For the past three weeks, I have had a chance to do one of my favorite things: meet with members of the community to talk about the medical school's progress and to listen to their ideas.
I have recently had the honor to attend these wonderful events:
- UnitedHealth Group panel discussion on the Future of Health Care. The presentation was held for UnitedHealth Group employees in the Las Vegas region.
- Brookings Institution Executive Board panel discussion on the value of Brookings Mountain West to Las Vegas. The Brookings Mountain West commissioned a pivotal economic impact study that underscored the importance of a public medical school in Las Vegas. The report led directly to the Board of Regents decision to expand medical education in the state by developing the UNLV School of Medicine in Las Vegas.
- Business Forums International to provide an update about the medical school and its future impact in Las Vegas.
- Las Vegas Downtown Alliance to discuss the economic impact the medical school will bring to the Las Vegas Medical District and its expected growth.
Las Vegas Heals gala, where six important members of our community received Inspired Excellence in Healthcare Awards. Las Vegas Heals coordinates and promotes many medical efforts in the region, including monthly meetings of the three local medical school deans: Mark Penn, MD, from Roseman College of Medicine; John Dougherty, DO, College of Osteopathic Medicine, Touro University Nevada; and myself.
When I arrived in Las Vegas in May 2014, I spent my first six months meeting people across the community and the state to learn about the health care needs of this area.
I remember fondly early meetings with the Nevada System of Higher Education (NSHE) Board of Regents and staff, UNLV administration and faculty, University of Nevada Reno, School of Medicine faculty members and administration, the Clark County Medical Society board, community physicians, Gov. Brian Sandoval, Nevada legislators, leaders of community agencies, UNLV Foundation Board of Trustees, and leadership from Las Vegas' other medical schools and hospitals, and many others knowledgeable about what the community and state needed to do to improve health care access.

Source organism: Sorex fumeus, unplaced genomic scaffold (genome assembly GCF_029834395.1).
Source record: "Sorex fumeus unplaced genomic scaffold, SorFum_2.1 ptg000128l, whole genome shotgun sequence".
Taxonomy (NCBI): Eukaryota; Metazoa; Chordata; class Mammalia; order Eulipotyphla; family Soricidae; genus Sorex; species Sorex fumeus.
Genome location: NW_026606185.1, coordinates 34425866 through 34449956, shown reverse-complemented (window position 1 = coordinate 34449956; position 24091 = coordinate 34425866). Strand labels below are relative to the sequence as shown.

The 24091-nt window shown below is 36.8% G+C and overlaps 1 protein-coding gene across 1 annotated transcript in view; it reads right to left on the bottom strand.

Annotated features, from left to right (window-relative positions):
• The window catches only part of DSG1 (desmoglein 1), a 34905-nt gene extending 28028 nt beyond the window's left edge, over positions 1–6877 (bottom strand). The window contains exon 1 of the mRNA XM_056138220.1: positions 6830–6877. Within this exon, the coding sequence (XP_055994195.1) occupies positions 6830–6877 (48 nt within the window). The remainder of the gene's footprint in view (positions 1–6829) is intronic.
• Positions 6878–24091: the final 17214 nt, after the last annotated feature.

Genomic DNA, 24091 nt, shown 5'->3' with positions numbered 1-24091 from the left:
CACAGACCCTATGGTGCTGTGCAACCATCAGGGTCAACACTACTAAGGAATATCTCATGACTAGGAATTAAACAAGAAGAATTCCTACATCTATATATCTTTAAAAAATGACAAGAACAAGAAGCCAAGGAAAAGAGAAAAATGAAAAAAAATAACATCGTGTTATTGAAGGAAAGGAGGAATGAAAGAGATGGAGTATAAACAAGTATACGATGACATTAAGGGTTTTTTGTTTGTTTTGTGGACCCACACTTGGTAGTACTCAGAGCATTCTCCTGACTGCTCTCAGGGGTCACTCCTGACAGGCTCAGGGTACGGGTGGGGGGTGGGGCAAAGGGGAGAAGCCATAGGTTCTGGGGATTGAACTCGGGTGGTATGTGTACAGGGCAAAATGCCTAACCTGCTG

When building the plan for the school, I considered two questions: 1) What were the social and medical needs of the Las Vegas community and state; and 2) how should we teach doctors so they are prepared to practice medicine for the next 50 years.
The community needs became clear: We need more doctors, specialists, and specialty programs. That meant the school would need to recruit more faculty to Las Vegas who have specialty skills to teach students and residents. UNLV School of Medicine is starting with 60 students per class. The number will grow after we open our medical education building. The class size may eventually increase to 180 students, which is the average size for a medical school class.
In the short term, we need more residency positions so many more of Nevada's medical school students can continue their training in the state. We also need to add specialty residency programs, such as dermatology, ophthalmology, neurology, neurosurgery, and pathology and the subspecialties of pediatrics and internal medical like pulmonary, cancer, etc., so students can receive this training in Nevada as well.
When considering how to develop and deliver our curriculum to educate exceptional physicians, we wanted to educate students on four important areas: 1) how to analyze problems and develop solutions; 2) how to find needed information tucked within vast amounts of literature; 3) how to work in teams of health care workers at all levels; and 4) how to be comfortable with technology.
UNLV School of Medicine's innovative curriculum meets all of these requirements, and it will appeal to students seeking to enter medical school today. Thanks for your early and continued commitment to make UNLV School of Medicine a true reality.